As a boundary, the precipitate concentrated organic molecules such as amino acids. These formed at depth below the spring where water and its dissolved chemicals reacted with rocks containing Fe and iron-rich minerals. The boundary also concentrated other chemicals that could participate in chemical reactions.
As a catalyst the groups of FeSiO4 and Fe3O4 could activate molecular hydrogen (and probably methane which consists of carbon and hydrogen) which also formed at depth in the spring. The hydrogen is essential for the synthesis of organic molecules. Electrons produced as a by-product (and representing the dissipation of energy) are transferred to a type of iron, known as ferric iron, dissolved in seawater. (The ferric iron is produced from dissolved ferrous iron (richer in electrons) at the ocean's surface by sunlight. The same processes cause the reddening of the surface of Mars as iron-bearing minerals have “rusted”.
As a template, the iron sulfide precipitate (consisting of small crystals of only a hundred atoms or so), could bond chemically to, and assemble a sequence of, the molecular components of RNA. Acid springs of high temperature, coupled to emergent magma plumes, emit ferrous iron and other transition metals to the ocean. Solar energy oxidizes some iron to the ferric state, generating a dispersed positive terminal. Cooler alkaline waters emanate from the deep ocean floor, bearing hydrogen, methane, ammonia, formaldehyde, cyanide and hydrosulfide - molecules reduced from water and carbon oxides by reaction with ferrous silicate, residual nickeliferous iron and ferrous sulfide. Where these waters seep into the ocean, mounds, comprising layers of ferrous sulfide and green rust flocculants and films, arise. These mounds are where the reduced molecules are filtered and adsorbed. Concentrated, they react to form glyceraldehyde, amino acids, and the components of nucleosides.
The fluids are prevented from mixing thoroughly with the surrounding ocean by the spontaneous precipitation of a barrier of colloidal iron compounds. Nucleotides can then assemble in green rust. The thermal potential begins to be dissipated but the chemical potential is dammed. Though the hydrothermal solution is constrained, electrons escape from adsorbed hydrogen through the conducting layers of iron monosulfide, drawn to reduce the photolytic ferric iron.
There is invasion of the iron sulfide/hydroxide barrier by protons, pyrophosphate and carbonic acid, through iron sulfide-walled micro-channels. The newly formed nucleotides poison the iron sulfide but combine with peptides, producing pRNA. The side chains of particular amino acids register to fitting nucleotide triplet clefts. Keyed in, the amino acids are polymerized, through acid-base catalysis, to alpha chains by invading protons. The resulting short protopeptides sequester ready-made iron sulfide clusters to form ferredoxins, ubiquitous proteins with the longest evolutionary pedigree. These take over the role of catalyst and electron transfer agent from the iron sulfides, promote further chemosynthesis and so support the electrochemical reactor from which they sprang.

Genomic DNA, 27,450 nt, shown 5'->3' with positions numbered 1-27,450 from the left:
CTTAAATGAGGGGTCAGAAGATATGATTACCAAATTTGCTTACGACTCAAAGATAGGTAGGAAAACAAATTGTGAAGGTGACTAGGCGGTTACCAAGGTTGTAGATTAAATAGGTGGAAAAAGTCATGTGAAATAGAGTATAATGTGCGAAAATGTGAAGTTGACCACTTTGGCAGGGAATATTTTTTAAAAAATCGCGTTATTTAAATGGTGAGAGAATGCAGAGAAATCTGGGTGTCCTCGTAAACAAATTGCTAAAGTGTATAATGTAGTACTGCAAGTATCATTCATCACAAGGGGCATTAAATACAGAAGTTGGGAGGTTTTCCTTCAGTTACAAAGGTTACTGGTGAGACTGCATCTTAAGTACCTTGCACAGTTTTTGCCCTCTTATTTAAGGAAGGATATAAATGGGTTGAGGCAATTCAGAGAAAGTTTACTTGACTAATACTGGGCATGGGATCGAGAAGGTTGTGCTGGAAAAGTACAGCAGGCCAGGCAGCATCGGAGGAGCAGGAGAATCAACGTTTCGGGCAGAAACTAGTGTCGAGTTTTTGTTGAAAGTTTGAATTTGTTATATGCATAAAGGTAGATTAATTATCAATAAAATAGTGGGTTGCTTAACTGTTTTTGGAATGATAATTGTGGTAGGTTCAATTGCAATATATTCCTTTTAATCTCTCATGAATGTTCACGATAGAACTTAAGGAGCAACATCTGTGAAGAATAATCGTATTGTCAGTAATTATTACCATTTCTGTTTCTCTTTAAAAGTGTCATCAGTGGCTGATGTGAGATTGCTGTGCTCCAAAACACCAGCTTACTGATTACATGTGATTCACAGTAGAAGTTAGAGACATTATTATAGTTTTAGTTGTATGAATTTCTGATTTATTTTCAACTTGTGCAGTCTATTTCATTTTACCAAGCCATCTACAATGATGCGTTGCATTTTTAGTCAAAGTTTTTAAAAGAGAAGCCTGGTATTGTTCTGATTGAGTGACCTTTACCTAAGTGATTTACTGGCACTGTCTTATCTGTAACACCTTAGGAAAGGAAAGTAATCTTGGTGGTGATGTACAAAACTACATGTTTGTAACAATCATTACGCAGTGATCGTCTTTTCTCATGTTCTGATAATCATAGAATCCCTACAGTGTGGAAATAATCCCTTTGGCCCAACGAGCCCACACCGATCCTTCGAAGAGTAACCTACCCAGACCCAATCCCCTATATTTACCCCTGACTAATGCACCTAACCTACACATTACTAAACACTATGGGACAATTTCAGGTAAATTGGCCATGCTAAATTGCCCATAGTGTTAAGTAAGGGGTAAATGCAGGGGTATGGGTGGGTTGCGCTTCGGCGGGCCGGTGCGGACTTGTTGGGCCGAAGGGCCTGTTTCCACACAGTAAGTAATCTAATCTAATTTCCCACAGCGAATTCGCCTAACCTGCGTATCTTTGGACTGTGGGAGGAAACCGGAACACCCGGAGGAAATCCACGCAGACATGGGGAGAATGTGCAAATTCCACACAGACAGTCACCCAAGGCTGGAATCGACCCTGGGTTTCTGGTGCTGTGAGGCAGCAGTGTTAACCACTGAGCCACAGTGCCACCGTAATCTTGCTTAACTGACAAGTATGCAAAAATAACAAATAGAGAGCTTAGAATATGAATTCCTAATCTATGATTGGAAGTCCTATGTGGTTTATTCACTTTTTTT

The principal problem with this hypothesis is the reliability of the invasion and precipitation scenario. To wit, how effective is the sulfide barrier and the green rust substrate at providing a template for biological macromolecules? In addition, to be more plausible, the hypothesis must assume a fairly high concentration of chemical precursors. Especially since, unlike the evaporation-concentration element of Miller’s biotic soup hypothesis, there is no specific mechanism for concentrating these molecules into sufficiently close proximity for the electrochemical bonding to take place.
3.b. Submarine Hotsprings Hypothesis – Flow Reactor Variant
Similar to the above, however instead of a postulated electrochemical mound as one of the poles, this theory using the high-temperature (300-400 C) energy found in the cracking front of submarine steam vents (“black smokers”) to provide the necessary energy.
In a hot spring, the flow of heat is constrained by the structure and constitutive properties of magma, rock and water; the gravity field, etc. The model proposes that in addition to the coherent flow of fluid, these constraints produce phase space trajectories which lead to the creation of high-energy molecular and macromolecular structures in which the particles are locked, or frozen, into coherence. The cooling particles fall and are trapped into the potential energy wells, i.e. attractors, provided by the constraining forces that bind matter together. In other words, life is an emergent property of the high-temperature chemistry and physical constraints present in the flow reactor of a submarine magma pipe.
The products of rapid heating and quenching at the cracking front follow a highly constrained trajectory, rapidly mixing with cool sea water flowing upward through a matrix of fractured rocks of enormous surface area, lined with a highly catalytic surface of clay minerals (note the use of Cairns-Smith’s clay matrix). They began their ascent as hot (~350° - 600°C), acid (pH~3.6), highly reducing fluids, and approach a low temperature end member which is cold (~2° - 20°C), slightly alkaline (pH 7.9), and oxidizing. A fraction of the thermal energy traveling from mantle to ocean is trapped into the high energy bonds of organic molecules, which remain as static equilibrium structures. The process is thermodynamically analogous to the emergence of matter from energy during the expansion and cooling of the early Universe.
As with the other hypotheses, this one also relies on the presence of organic molecules in the primeval ocean. However, unlike the biotic soup idea, these precursor molecules would be concentrated by the geophysical properties of the mantle at the site of the hotsprings.
Regardless of which of the above hypotheses ultimately leads to the creation of self-sustaining biomolecules, all show that life is merely an inherent property of chemical reactions. Any time conditions are appropriate, life (as we know it) should arise. And once we get self-replicating molecules, evolution (heritable variation, random mutation, and natural selection) + time are sufficient to explain the amazing diversity of modern life.
Science has yet to provide evidence for any of these hypotheses beyond reasonable doubt. But since all are “brand new” ideas, the only thing lacking is time… Stay tuned!